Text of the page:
On March 18, 2014, Mr. Bardo saw Nurse Linda Oeser at the Robinson medical unit for a variety of ailments. (Parties' L.R. Stmts. ¶ 27.) In her medical note, Nurse Oeser wrote “eval facial lesion (? biopsy)," (Clinical Records at 164), which the parties understand to mean that it was necessary to "schedule a medical doctor sick call to evaluate a facial lesion with an indication that the medical doctor, who would be [Defendant] Carson Wright, might consider a biopsy." (Parties' L.R. Stmts. 27.) She recorded that the "lesion had been present for 1-2 years," and she noted telangiectasia, which refers the presence of "dilated capillaries, which are prominent small blood vessels." (Id.)

         The next week, on March 24, 2014, Mr. Bardo had his second and final appointment with Dr. Wright regarding the lesion. (Id. ¶ 28.) As part of the examination, Dr. Wright "recorded that that Bardo had a lesion on his face for 2-3 years" that was “indurated"-that is, firm and fibrous- but not tender or itchy. (Id.) In his note, Dr. Wright sketched Mr. Bardo's face and placed a circle on the right cheek. (Clinical Records at 233.) In shorthand, Dr. Wright wrote "rule out" tinea versicolor, a fungal infection. (Parties' L.R. Stmts, ¶ 28.) For treatment, Dr. Wright prescribed an antifungal cream, Lotrimin 1%, and a steroid cream, triamcinolone 0.1%, to be mixed in equal parts and applied to the lesion daily for 30 days. (Id.) Dr. Wright also noted that a medical doctor sick call for follow-up should be made in 30 days. (Clinical Records at 233.) These sick calls are typically scheduled by nurses. (Parties' L.R. Stmts. ¶ 33.) Of this visit, Mr. Bardo recalls that Dr. Wright told him that his lesion was likely ringworm. (Ex. 3 (Bardo Dep.) to Def.'s Reply [Doc. # 36-3] at 95.)

         In a deposition, Dr. Wright explained that he diagnosed the lesion as tinea versicolor without conducting a differential diagnosis because that fungus was very common at Robinson. (Wright Dep. at 87-93.) A differential diagnosis involves identifying the possible medical outcomes and then narrowing down options according to how the symptoms manifest. Dr. Wright acknowledged that it is standard practice for doctors to make differential diagnoses, but his "thought process told [him] it was tinea" and that "if you kind of know what it is, you can sort of follow suit." (Id. at 93, 96.) He also acknowledged that the prison medical unit did not perform biopsies, and that "there's a lot of steps" before a doctor can refer a patient to an outside specialist. (Id. at 97-98.) Specifically, Dr. Wright would have needed to fill out a form and make a referral request to a Utilization Review Committee ("URC"). (Ex. 2 (Wright Decl.) to Def.'s Reply [Doc. # 36-2] ¶¶ 3, 4.)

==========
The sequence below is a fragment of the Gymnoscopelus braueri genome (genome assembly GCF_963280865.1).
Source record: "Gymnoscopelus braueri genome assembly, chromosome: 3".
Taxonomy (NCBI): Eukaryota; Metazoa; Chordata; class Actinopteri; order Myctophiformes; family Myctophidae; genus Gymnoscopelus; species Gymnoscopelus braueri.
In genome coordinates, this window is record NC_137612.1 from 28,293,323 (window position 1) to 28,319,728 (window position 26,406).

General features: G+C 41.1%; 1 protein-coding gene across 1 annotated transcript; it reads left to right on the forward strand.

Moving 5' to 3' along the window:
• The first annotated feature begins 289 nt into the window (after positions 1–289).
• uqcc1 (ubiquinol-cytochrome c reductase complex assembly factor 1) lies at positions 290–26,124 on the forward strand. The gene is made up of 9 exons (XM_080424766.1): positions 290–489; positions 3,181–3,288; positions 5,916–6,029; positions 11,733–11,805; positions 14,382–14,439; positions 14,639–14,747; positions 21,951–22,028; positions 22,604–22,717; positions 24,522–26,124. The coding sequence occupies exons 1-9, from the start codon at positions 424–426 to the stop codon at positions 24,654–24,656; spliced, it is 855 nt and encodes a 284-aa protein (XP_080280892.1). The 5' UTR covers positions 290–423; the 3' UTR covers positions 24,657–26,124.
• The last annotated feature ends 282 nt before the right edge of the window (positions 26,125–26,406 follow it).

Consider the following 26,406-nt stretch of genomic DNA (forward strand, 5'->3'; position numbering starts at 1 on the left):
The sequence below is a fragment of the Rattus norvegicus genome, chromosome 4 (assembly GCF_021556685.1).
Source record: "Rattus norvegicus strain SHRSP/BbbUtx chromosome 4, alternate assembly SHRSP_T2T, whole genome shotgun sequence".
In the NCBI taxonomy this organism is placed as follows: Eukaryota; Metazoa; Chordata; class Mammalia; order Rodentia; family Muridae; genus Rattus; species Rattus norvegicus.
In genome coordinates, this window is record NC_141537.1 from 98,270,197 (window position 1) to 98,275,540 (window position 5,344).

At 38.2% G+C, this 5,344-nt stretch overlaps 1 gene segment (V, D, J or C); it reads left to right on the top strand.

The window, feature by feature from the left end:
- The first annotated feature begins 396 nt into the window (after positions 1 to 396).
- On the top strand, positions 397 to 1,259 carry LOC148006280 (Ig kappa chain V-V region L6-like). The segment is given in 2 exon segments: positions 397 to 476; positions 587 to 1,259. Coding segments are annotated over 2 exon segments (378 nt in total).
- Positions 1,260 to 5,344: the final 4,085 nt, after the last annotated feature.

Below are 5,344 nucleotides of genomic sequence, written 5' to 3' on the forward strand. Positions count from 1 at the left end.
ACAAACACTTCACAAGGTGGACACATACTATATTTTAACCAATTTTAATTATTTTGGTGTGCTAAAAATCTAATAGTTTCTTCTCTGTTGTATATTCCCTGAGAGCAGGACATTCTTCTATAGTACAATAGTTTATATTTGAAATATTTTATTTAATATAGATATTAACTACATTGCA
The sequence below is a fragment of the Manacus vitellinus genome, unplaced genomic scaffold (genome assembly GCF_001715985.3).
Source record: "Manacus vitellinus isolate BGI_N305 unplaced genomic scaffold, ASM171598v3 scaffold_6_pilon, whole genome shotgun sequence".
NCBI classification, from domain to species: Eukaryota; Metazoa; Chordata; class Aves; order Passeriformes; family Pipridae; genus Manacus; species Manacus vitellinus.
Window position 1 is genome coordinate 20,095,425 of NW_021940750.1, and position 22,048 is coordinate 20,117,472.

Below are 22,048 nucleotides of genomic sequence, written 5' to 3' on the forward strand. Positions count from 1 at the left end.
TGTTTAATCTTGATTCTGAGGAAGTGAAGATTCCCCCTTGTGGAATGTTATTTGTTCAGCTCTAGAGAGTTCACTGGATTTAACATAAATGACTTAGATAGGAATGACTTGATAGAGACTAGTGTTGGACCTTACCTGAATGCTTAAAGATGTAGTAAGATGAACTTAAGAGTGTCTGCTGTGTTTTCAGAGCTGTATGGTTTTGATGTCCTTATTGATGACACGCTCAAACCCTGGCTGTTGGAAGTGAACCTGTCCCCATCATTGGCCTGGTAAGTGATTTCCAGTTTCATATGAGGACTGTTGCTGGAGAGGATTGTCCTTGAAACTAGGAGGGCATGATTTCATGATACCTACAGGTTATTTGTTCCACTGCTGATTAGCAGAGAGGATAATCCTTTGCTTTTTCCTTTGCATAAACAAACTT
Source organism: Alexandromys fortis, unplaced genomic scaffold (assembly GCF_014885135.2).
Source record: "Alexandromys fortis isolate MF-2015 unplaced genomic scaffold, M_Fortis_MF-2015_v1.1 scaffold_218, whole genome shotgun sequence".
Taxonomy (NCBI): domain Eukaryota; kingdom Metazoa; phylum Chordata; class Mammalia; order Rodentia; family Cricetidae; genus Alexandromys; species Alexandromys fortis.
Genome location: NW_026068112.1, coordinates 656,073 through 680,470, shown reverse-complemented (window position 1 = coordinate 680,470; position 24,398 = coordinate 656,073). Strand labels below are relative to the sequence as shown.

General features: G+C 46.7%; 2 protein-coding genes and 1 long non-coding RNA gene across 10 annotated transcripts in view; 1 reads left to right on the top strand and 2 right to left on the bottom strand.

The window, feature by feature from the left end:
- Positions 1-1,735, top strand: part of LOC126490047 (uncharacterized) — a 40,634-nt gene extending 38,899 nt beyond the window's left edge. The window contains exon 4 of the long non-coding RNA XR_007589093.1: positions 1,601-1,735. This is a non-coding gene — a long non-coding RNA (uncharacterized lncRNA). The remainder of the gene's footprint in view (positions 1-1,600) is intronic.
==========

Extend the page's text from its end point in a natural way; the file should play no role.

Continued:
On March 31, 2014, Dr. Wright learned that Mr. Bardo had not received one of the topical creams that he had prescribed. (Wright Dep. at 11.) He entered a new physician's order that day, changing "the dose and duration of the triamcinolone (increasing it from once a day to twice a day and from 30 days to 60 days)." (Parties' L.R. Stmts. ¶ 34.) That order also shows a notation to "discontinue" the prior prescription for triamcinolone and Lotrimin. (Clinical Records at 163.) Dr. Wright avers that "Lotrimin" is not written in his handwriting and that he never discontinued the drug. (Wright Decl. ¶¶ 7, 10.) Dr. Wright has also declared that it is possible that he gave the Lotrimin directly to Mr. Bardo during the office visit. (Id. ¶ 13.) Mr. Bardo also recalls receiving a topical medication in person. (Bardo Dep. at 95.)

         On April 27, 2014, Mr. Bardo submitted another request, stating that he "was recently put on some creme for a spot on my face" and it "is not working at all." (Medical Request Forms at 6.) The request asked, "Could we please try something else?" (Id.)

         On April 28, 2014, Bardo was seen in the Robinson medical unit by Nurse Margo Griffin. (Parties' L.R. Stmts, ¶ 35.) She recorded that Mr. Bardo "told her that his facial 'rash' was still there and that the cream prescribed by Dr. Wright 'made it come out more.'" (Id.) She noted that "the rash was red and round, was located below the right eye, and was flaking without drainage"-that is, "the skin [was] getting dry and scaly or that the skin [was] coming off like dandruff." (Id.) In his deposition, Dr. Wright testified that he took this information to mean that the cream he prescribed was having some effect. (Wright Dep. at 113.)

         On May 5, 2014, Dr. Wright noted in his physician's orders that he discontinued the triamcinolone and had "entered a new order of Clobetasol 0.05%," another steroid cream, "to be applied twice a day for 3 months." (Clinical Records at 163.) Dr. Wright did not see Mr. Bardo prior to making this change, and instead altered the prescription based on Nurse Griffin's notes. (Wright Dep. at 113-14, 117-21.) On May 7, 2014, Mr. Bardo confirmed with Nurse Griffin that he received the Clobetasol. (Clinical Records at 262.)

         In July 2014, Mr. Bardo sought a transfer to a halfway house. (Parties' L.R. Stmts. ¶ 41.) This required a reduction to his designated medical level, which DOC scores on a range from one to five. (Id.) On July 25, 2014 Dr. Wright adjusted ...